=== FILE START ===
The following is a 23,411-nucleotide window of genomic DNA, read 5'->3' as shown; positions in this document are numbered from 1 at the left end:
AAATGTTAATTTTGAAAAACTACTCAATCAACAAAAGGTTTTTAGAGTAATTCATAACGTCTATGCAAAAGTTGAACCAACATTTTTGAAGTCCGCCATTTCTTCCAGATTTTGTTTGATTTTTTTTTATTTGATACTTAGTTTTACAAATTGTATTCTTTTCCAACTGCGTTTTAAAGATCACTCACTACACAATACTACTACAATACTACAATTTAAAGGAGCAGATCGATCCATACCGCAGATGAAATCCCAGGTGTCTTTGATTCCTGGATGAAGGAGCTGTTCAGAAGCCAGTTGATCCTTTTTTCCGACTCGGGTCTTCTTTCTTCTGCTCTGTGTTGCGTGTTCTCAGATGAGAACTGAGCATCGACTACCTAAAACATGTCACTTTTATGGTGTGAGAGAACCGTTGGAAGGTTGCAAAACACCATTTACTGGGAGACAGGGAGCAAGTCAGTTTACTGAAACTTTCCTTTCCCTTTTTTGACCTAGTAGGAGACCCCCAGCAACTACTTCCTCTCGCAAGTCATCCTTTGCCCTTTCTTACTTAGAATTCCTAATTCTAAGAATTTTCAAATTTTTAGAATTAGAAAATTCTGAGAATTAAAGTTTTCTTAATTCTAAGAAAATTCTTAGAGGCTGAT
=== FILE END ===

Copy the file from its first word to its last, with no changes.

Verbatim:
The following is a 23,411-nucleotide window of genomic DNA, read 5'->3' as shown; positions in this document are numbered from 1 at the left end:
AAATGTTAATTTTGAAAAACTACTCAATCAACAAAAGGTTTTTAGAGTAATTCATAACGTCTATGCAAAAGTTGAACCAACATTTTTGAAGTCCGCCATTTCTTCCAGATTTTGTTTGATTTTTTTTTATTTGATACTTAGTTTTACAAATTGTATTCTTTTCCAACTGCGTTTTAAAGATCACTCACTACACAATACTACTACAATACTACAATTTAAAGGAGCAGATCGATCCATACCGCAGATGAAATCCCAGGTGTCTTTGATTCCTGGATGAAGGAGCTGTTCAGAAGCCAGTTGATCCTTTTTTCCGACTCGGGTCTTCTTTCTTCTGCTCTGTGTTGCGTGTTCTCAGATGAGAACTGAGCATCGACTACCTAAAACATGTCACTTTTATGGTGTGAGAGAACCGTTGGAAGGTTGCAAAACACCATTTACTGGGAGACAGGGAGCAAGTCAGTTTACTGAAACTTTCCTTTCCCTTTTTTGACCTAGTAGGAGACCCCCAGCAACTACTTCCTCTCGCAAGTCATCCTTTGCCCTTTCTTACTTAGAATTCCTAATTCTAAGAATTTTCAAATTTTTAGAATTAGAAAATTCTGAGAATTAAAGTTTTCTTAATTCTAAGAAAATTCTTAGAGGCTGAT